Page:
Executive summary: The executive summary is an overview of everything contained in the business plan. Here you would include details of what the business does, the market research results, and also a financial overview. 

Company description: This section can include some company history, type of business, any domains, permits or licences registered and also some location information. You’ll also want to include a brief vision or mission statement. 

Products and Services: This looks at what your business intends to sell. You’ll include details about how your new product is different from other similar products or services, if you have a competitive advantage, how much it costs to deliver your products and services, and what sort of demand you anticipate based on market research. 

Market analysis: This is the part of the business plan where you need to get really honest. You provide detail about the industry and where your business fits within it. It’s common to use a SWOT analysis (strengths, weaknesses, opportunities, threats) here to confirm the viability of your products and services for your target market and potential customers.

Marketing plan: The marketing strategy should be quite detailed, including how you intend to market the business, your pricing and positioning strategy, a marketing budget, timelines and key marketing strategies for attracting customers.

Management team: Here you can list all of the business owners (or if it’s a sole proprietorship) and what each business owner will be contributing. You can also mention key team members such as managers, customer service representatives and other experts. It will also give you an idea of the positions you still need to fill.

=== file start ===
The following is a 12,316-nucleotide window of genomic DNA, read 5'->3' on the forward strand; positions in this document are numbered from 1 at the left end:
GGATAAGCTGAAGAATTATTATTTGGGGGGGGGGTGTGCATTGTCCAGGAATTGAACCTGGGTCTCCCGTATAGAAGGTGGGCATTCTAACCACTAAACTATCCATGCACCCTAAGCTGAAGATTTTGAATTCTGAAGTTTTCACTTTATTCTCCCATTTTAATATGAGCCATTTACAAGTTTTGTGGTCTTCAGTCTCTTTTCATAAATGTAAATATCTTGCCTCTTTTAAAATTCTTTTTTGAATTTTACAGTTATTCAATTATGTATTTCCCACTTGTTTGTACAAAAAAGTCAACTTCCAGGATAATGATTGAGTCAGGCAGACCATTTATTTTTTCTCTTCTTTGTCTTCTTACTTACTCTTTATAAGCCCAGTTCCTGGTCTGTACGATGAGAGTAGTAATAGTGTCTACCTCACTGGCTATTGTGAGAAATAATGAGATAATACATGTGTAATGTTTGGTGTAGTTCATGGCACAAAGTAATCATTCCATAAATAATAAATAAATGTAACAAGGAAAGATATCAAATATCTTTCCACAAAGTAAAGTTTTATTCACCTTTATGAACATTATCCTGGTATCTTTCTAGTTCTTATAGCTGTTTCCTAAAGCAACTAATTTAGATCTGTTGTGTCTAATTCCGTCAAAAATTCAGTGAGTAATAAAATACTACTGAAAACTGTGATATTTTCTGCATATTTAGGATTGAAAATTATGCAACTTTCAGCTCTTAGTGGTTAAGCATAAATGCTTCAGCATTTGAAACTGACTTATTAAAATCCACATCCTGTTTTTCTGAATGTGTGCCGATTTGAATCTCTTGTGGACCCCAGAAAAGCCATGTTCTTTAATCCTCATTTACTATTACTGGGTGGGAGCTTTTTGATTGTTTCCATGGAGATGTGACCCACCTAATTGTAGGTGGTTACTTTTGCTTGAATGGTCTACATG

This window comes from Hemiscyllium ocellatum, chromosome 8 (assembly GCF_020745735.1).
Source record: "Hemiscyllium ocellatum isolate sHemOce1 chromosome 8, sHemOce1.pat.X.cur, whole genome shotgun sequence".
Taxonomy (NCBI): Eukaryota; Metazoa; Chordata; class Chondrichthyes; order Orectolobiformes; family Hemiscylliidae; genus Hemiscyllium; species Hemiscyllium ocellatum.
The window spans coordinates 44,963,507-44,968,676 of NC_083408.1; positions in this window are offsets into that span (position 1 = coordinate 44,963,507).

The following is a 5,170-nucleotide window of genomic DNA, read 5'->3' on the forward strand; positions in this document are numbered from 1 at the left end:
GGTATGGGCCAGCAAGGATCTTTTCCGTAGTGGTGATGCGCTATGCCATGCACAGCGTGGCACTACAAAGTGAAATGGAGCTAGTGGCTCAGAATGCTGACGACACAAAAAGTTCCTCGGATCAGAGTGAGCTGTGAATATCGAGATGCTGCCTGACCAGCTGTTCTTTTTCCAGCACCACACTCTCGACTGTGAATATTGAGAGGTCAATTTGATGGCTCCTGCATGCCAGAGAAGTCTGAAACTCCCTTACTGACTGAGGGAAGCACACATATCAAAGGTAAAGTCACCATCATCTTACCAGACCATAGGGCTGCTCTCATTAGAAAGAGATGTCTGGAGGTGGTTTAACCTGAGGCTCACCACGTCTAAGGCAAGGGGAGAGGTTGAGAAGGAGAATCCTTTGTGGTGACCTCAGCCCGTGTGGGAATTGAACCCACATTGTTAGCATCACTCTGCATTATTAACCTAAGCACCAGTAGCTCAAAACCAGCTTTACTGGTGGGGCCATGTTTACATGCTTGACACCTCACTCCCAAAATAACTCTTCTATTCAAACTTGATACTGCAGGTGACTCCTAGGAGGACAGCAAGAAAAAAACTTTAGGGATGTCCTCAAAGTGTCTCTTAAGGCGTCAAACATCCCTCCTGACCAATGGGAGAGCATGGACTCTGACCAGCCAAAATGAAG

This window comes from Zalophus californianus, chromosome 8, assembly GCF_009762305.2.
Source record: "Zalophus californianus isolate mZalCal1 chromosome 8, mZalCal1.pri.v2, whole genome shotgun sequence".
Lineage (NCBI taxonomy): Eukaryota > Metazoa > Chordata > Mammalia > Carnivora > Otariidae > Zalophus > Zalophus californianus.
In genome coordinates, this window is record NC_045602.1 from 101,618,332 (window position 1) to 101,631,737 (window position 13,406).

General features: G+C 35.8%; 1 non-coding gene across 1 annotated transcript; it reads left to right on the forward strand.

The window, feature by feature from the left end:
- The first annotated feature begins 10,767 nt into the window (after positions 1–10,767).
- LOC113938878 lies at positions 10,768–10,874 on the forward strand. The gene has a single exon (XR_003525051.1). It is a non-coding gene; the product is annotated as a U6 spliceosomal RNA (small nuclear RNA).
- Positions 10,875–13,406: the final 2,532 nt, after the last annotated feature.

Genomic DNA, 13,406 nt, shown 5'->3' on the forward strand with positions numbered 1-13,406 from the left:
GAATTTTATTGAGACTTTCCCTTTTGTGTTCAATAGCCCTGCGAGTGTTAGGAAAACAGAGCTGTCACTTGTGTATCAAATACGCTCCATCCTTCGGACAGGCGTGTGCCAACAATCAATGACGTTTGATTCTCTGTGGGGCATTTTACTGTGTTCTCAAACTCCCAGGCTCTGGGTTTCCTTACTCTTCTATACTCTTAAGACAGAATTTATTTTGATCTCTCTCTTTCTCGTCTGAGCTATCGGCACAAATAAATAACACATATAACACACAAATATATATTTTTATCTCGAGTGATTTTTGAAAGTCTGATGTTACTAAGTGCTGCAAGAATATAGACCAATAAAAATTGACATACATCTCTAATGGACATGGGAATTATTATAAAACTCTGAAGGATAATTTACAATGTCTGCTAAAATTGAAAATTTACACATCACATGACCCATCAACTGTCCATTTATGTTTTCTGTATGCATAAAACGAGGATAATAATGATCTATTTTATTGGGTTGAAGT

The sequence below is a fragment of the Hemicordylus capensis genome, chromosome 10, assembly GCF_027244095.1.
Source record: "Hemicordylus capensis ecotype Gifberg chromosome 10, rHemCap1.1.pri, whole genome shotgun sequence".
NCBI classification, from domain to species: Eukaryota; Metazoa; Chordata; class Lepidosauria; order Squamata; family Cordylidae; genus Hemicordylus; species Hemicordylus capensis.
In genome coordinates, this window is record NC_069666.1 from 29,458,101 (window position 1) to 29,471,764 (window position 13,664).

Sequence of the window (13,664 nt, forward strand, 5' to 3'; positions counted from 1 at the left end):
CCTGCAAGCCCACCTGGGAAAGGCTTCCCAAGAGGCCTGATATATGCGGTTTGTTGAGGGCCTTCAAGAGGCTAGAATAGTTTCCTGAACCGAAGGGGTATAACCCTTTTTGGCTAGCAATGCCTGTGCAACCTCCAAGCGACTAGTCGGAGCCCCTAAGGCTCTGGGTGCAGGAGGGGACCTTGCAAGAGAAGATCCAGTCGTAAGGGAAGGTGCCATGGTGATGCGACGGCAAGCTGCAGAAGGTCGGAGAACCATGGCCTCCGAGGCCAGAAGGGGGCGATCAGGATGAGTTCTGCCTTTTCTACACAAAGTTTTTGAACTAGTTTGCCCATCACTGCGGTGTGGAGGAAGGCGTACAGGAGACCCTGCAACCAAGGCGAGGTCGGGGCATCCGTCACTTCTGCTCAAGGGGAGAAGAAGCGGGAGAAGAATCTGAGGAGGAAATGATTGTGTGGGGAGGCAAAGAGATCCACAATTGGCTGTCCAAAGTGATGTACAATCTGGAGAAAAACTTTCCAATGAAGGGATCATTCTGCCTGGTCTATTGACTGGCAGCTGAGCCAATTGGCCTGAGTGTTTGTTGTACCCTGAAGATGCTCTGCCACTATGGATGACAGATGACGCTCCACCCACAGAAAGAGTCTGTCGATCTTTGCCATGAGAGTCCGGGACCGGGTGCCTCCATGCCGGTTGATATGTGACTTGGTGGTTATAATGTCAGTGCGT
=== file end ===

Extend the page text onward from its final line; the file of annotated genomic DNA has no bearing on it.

Operations: This section should be very detailed about how you expect the business to run day to day. Look at everything here, such as your suppliers, operating hours, customer service, communications, payment systems, software and technology, even quality control. 

Diversity plan: Business owners can encourage gender equality and other diversity measures within their company. Here, you can list your standards and vision or all things related to diversity and inclusion.

Financial plan: The financial plan should be quite detailed. It’s hard work, but very beneficial as you flesh out how the business will become profitable. Take into account all known and expected incomings and outgoings, including a cash flow projection. Financial forecasts are vital for your business plan, whether it’s a formal plan to attract potential investors or a simple business plan for internal use among the management team. 

How to create a business plan 

A lot goes into writing a business plan, and much of the work should be done before you even start. Here are some tips for how to create a business plan.

Determine the business objectives